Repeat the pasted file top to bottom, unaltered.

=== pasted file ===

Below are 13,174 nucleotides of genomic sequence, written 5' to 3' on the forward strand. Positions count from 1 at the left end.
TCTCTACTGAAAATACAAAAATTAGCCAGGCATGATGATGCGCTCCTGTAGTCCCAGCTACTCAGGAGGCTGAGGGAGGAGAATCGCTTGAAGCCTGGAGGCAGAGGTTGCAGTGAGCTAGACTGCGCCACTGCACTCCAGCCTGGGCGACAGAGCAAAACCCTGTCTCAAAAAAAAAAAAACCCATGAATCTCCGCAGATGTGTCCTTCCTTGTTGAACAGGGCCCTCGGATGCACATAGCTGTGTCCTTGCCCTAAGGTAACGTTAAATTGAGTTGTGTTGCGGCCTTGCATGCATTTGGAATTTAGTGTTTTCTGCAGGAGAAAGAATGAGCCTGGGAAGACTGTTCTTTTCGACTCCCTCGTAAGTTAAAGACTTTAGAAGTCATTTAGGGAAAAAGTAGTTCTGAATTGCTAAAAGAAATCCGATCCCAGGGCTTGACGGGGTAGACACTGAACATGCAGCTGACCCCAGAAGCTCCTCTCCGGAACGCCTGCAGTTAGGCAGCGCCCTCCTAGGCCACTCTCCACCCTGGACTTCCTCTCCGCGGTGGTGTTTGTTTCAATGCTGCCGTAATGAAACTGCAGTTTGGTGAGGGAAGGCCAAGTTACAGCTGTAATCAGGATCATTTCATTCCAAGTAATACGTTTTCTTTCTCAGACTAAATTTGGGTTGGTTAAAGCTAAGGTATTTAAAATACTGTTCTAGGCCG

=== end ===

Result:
Below are 13,174 nucleotides of genomic sequence, written 5' to 3' on the forward strand. Positions count from 1 at the left end.
TCTCTACTGAAAATACAAAAATTAGCCAGGCATGATGATGCGCTCCTGTAGTCCCAGCTACTCAGGAGGCTGAGGGAGGAGAATCGCTTGAAGCCTGGAGGCAGAGGTTGCAGTGAGCTAGACTGCGCCACTGCACTCCAGCCTGGGCGACAGAGCAAAACCCTGTCTCAAAAAAAAAAAAACCCATGAATCTCCGCAGATGTGTCCTTCCTTGTTGAACAGGGCCCTCGGATGCACATAGCTGTGTCCTTGCCCTAAGGTAACGTTAAATTGAGTTGTGTTGCGGCCTTGCATGCATTTGGAATTTAGTGTTTTCTGCAGGAGAAAGAATGAGCCTGGGAAGACTGTTCTTTTCGACTCCCTCGTAAGTTAAAGACTTTAGAAGTCATTTAGGGAAAAAGTAGTTCTGAATTGCTAAAAGAAATCCGATCCCAGGGCTTGACGGGGTAGACACTGAACATGCAGCTGACCCCAGAAGCTCCTCTCCGGAACGCCTGCAGTTAGGCAGCGCCCTCCTAGGCCACTCTCCACCCTGGACTTCCTCTCCGCGGTGGTGTTTGTTTCAATGCTGCCGTAATGAAACTGCAGTTTGGTGAGGGAAGGCCAAGTTACAGCTGTAATCAGGATCATTTCATTCCAAGTAATACGTTTTCTTTCTCAGACTAAATTTGGGTTGGTTAAAGCTAAGGTATTTAAAATACTGTTCTAGGCCG